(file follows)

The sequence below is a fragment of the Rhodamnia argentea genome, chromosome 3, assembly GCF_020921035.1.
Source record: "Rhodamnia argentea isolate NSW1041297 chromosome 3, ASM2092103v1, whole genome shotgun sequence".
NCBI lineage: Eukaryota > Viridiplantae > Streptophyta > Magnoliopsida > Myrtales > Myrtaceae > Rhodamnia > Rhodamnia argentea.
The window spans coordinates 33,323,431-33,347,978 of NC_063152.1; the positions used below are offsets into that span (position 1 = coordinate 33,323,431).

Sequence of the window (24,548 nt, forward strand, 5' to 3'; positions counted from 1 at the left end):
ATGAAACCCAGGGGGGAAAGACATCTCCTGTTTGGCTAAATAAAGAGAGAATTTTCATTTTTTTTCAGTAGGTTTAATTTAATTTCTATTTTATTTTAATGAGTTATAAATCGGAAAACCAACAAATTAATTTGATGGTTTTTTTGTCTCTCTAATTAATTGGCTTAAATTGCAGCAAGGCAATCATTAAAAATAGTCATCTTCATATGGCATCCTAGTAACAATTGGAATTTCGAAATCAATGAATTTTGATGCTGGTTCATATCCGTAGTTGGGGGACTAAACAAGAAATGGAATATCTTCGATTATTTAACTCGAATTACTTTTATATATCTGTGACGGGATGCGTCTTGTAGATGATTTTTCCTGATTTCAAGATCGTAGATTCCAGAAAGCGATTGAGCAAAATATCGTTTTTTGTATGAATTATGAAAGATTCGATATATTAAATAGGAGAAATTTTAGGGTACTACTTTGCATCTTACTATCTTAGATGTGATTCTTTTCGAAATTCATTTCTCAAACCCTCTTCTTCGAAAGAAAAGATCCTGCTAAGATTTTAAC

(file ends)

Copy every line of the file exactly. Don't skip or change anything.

The sequence below is a fragment of the Rhodamnia argentea genome, chromosome 3, assembly GCF_020921035.1.
Source record: "Rhodamnia argentea isolate NSW1041297 chromosome 3, ASM2092103v1, whole genome shotgun sequence".
NCBI lineage: Eukaryota > Viridiplantae > Streptophyta > Magnoliopsida > Myrtales > Myrtaceae > Rhodamnia > Rhodamnia argentea.
The window spans coordinates 33,323,431-33,347,978 of NC_063152.1; the positions used below are offsets into that span (position 1 = coordinate 33,323,431).

Sequence of the window (24,548 nt, forward strand, 5' to 3'; positions counted from 1 at the left end):
ATGAAACCCAGGGGGGAAAGACATCTCCTGTTTGGCTAAATAAAGAGAGAATTTTCATTTTTTTTCAGTAGGTTTAATTTAATTTCTATTTTATTTTAATGAGTTATAAATCGGAAAACCAACAAATTAATTTGATGGTTTTTTTGTCTCTCTAATTAATTGGCTTAAATTGCAGCAAGGCAATCATTAAAAATAGTCATCTTCATATGGCATCCTAGTAACAATTGGAATTTCGAAATCAATGAATTTTGATGCTGGTTCATATCCGTAGTTGGGGGACTAAACAAGAAATGGAATATCTTCGATTATTTAACTCGAATTACTTTTATATATCTGTGACGGGATGCGTCTTGTAGATGATTTTTCCTGATTTCAAGATCGTAGATTCCAGAAAGCGATTGAGCAAAATATCGTTTTTTGTATGAATTATGAAAGATTCGATATATTAAATAGGAGAAATTTTAGGGTACTACTTTGCATCTTACTATCTTAGATGTGATTCTTTTCGAAATTCATTTCTCAAACCCTCTTCTTCGAAAGAAAAGATCCTGCTAAGATTTTAAC